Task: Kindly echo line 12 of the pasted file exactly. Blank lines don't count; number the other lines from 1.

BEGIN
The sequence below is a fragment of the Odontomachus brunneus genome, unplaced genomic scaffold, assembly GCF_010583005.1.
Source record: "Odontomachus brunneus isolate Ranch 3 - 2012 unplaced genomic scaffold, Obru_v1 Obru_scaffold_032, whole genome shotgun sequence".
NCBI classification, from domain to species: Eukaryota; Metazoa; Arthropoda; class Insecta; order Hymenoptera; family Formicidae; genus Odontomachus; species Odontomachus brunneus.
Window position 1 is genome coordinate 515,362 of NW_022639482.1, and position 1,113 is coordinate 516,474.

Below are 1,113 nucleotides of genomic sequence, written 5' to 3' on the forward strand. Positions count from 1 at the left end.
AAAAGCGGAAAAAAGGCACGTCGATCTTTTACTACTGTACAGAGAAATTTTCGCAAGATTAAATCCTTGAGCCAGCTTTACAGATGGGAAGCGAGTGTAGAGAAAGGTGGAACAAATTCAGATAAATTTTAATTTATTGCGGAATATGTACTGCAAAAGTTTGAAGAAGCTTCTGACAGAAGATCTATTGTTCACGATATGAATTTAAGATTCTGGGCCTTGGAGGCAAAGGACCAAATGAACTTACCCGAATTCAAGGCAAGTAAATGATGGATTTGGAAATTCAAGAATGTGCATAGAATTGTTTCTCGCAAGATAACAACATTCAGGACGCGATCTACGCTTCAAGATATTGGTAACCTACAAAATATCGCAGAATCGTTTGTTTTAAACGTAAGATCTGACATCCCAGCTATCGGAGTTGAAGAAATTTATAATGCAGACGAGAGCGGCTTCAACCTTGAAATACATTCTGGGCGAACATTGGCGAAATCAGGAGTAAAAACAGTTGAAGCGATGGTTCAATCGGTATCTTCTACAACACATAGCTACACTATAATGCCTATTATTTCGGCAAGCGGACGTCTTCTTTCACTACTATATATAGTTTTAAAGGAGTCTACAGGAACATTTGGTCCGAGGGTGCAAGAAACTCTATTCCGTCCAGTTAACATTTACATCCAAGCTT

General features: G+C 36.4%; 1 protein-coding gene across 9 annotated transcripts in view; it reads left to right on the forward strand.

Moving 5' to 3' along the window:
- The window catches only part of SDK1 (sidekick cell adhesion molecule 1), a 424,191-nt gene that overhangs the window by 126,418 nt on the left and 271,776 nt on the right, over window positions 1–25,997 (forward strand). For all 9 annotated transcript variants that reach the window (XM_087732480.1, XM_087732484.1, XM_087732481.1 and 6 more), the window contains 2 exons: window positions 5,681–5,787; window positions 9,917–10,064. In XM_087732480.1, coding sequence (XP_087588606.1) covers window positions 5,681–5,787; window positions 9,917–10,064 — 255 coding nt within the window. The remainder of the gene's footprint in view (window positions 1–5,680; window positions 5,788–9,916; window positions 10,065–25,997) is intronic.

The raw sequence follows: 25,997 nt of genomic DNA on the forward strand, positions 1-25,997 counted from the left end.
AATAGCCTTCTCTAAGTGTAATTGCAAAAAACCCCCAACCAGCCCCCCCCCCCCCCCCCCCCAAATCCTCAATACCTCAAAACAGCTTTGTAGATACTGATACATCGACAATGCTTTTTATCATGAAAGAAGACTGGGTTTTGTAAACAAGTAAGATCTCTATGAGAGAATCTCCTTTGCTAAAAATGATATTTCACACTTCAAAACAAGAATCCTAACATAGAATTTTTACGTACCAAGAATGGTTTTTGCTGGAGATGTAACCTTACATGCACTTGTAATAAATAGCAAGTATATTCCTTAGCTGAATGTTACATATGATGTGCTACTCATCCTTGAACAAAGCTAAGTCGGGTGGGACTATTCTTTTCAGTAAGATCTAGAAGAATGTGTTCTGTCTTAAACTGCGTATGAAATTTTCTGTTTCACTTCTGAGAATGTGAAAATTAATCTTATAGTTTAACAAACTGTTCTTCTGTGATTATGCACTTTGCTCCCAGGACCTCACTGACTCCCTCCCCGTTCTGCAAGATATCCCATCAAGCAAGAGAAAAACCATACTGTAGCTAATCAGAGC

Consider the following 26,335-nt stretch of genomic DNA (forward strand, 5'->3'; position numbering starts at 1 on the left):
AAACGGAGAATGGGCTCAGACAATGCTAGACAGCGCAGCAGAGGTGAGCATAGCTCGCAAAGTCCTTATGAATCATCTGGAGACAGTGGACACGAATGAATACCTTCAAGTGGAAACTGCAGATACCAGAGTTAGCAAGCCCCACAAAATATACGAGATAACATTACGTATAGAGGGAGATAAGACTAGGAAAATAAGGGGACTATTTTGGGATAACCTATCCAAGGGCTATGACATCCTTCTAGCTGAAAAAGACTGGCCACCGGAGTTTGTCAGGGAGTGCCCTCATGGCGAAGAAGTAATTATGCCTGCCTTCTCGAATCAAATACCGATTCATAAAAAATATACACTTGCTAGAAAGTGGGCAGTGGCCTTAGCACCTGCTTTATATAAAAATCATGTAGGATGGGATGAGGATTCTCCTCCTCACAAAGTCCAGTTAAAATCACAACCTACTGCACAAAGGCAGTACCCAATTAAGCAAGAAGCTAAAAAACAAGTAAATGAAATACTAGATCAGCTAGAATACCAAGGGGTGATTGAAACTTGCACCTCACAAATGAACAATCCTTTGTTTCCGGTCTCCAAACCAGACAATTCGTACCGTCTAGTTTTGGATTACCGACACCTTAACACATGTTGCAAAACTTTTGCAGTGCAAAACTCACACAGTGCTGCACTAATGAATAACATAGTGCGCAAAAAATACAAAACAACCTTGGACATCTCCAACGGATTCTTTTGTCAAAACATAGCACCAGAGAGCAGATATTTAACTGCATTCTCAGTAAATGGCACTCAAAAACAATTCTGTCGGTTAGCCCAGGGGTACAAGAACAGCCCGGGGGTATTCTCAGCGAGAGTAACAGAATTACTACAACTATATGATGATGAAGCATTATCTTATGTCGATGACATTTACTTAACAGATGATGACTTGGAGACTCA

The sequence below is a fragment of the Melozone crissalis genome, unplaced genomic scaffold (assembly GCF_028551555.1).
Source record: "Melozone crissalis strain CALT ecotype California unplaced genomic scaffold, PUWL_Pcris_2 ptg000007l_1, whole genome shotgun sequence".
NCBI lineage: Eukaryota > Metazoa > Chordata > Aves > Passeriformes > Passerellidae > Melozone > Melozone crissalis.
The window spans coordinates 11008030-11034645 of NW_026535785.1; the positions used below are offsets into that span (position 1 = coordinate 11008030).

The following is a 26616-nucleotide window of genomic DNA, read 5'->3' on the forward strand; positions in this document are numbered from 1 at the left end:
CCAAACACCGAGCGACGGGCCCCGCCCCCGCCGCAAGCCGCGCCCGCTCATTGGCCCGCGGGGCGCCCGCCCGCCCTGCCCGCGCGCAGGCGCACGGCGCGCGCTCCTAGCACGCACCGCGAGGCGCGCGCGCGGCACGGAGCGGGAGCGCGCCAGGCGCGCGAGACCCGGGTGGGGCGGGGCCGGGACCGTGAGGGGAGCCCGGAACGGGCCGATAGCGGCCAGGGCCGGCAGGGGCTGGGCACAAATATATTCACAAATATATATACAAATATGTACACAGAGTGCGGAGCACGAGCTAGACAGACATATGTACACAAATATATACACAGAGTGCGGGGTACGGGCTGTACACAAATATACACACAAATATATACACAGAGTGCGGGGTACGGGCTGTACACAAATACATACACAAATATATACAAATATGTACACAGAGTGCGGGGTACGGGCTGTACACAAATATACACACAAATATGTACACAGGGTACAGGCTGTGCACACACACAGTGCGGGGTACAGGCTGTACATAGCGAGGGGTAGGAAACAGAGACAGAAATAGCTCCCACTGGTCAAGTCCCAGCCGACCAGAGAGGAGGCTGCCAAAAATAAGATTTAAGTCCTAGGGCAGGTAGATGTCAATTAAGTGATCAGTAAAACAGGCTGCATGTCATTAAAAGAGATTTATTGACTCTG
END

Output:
Consider the following 26,335-nt stretch of genomic DNA (forward strand, 5'->3'; position numbering starts at 1 on the left):